• My wife is Cuban, my children half-Cuban. I am hardly anti-CUBAN. I am anti-dictator, anti-totalitarian, anti-repression, anti-repudiation ralliy, anti-express detention, and therefore anti-CASTRO. There is a difference.

  • I recognise that there is a real difference between a contributor and a commenter in many on-line publications, but it’s not a significant one in this case, where all involved are amateurs rather than those contributing “above the line” being professional writers or journalists. And especially since Moses sprays his US regime talking points at such a high proportion of the articles.

    As for your contemptibly crude attempt to put words into my mouth so you could accuse me of opposing free speech, it is typically infantile and requires no further attention.

    The point I’m actually making, i.e. that Mr Robinson is wrong to claim that Havana Times is not oppositionist, is basic. The first point of rational understanding is that the world is as it is, not as we wish it were. That point is often forgotten when it conflicts with people’s emotional attachments, as in this case where Mr Robinson’s subjective leftism and his willingness to publish other opinions lead him to believe that the Havana Times site is simply an open forum with no political line.

    But contrary to Mr Robinson’s wishful thinking, the reality of the Havana Times’s political alignment is to be found not in the thoughts and intentions in the mind of the owner but rather in the actual corpus of texts constituting the content of the site.

    Despite a certain diversity, analysis of those texts shows that the site has a basic line of petty-bourgeois pseudo-left and liberal oppositionism. That’s when it’s not tailing after the US regime’s anti-socialist political employees in Cuba, not unnaturally in view of the HT crowd’s lack of a coherent strategy or a concrete political vision (advantages which the US-controlled dissidents receive along with their imperial funding).

  • Richard, surely you understand the difference between a contributor, one who writes columns, and a commenter who offers his opinions in the comment section. That said, the comments sections are open to anybody who cares to write something, which includes plenty of supporters of the Castro regime.

    So perhaps that is what you object to: free speech. It is instructive that those who support the Castros are the same people who complain about free speech.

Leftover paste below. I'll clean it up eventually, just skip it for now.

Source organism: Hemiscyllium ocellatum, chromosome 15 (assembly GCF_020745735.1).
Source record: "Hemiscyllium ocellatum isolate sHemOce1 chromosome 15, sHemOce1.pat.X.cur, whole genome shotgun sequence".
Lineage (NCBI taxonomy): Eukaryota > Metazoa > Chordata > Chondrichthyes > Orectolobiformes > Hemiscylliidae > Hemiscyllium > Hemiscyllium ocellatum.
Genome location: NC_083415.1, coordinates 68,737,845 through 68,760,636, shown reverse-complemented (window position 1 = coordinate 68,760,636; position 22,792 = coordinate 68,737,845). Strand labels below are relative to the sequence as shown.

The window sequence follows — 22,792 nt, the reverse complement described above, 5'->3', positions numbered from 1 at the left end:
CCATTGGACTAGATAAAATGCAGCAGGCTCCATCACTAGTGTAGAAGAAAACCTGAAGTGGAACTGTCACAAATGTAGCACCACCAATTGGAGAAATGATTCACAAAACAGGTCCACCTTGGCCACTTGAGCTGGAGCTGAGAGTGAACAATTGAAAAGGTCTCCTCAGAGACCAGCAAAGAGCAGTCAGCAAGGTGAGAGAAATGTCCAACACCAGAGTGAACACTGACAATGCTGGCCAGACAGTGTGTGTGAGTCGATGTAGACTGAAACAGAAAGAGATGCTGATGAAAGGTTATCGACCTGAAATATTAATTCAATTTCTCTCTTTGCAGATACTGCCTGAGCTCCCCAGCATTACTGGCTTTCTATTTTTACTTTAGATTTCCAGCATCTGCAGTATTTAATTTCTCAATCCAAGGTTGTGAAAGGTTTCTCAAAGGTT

• “I reaffirmed that HT is not a political party, opposition group or movement.”

    Reaffirming your false claim doesn’t make it true, Mr Robinson. At best it makes you deluded.

    Unfortunately, your biggest achievement to date has been to provide a platform for the anti-Cuban hate of your most active contributor, the US regime mouthpiece Moses.

  • “…the Internet will arrive when there is a political will for that to happen, something that has clearly not been the case to date.”

    That’s a given. Nothing happens in Cuba without the government approval. Or put another way, nothing is happening because that’s what the government wants.

    “It could happen tomorrow or in five or ten years, but the cost of isolation is growing fast.”

    With growing economic and demographic pressures, they may not have that much time left anyway.

    “…the Cuban government has proven in the past that when it wants to invest in an important field it can do it with or without the US embargo that tries to hinder any advances in the country’s economy.”

    Cuba can buy all the internet equipment they want from China. The lack of internet in Cuba is not the result of he embargo. Rather, the embargo and the lack of internet have the same root cause: the lack of freedom in Cuba.

  • Thanks, Circles, for this warm and informative article. And thanks from the bottom of my heart for HT and for all your labor and exemplary editorship.

    May the difficulties that have been placed on HT by the US government, with regard to paying subscriptions from readers in the US and other countries, be overcome in the new year.

    May the lack of appreciation for HT by the Cuban transformationary party and government be lessened and ultimately eliminated.

    Best wishes in the New Year to all those acting for peace, justice and sustainable prosperity around the world.

  • Im beginning to think Circles has come around (excuse the pun) and is highlighting some of the major censorship issues by the Castro “government”!!

  • Havana Times offers an invaluable service to those wishing to learn more about Cuba. I appreciate the range of opinions and styles of stories you run. I also enjoy the photo essays, which show the flavour of Cuban society.

    Congratulations and best wishes for the New Year!

  • Well done. Best wishes for the New Year.

  • Very well Circles, in April I will be in Havana, if you need something please let me know!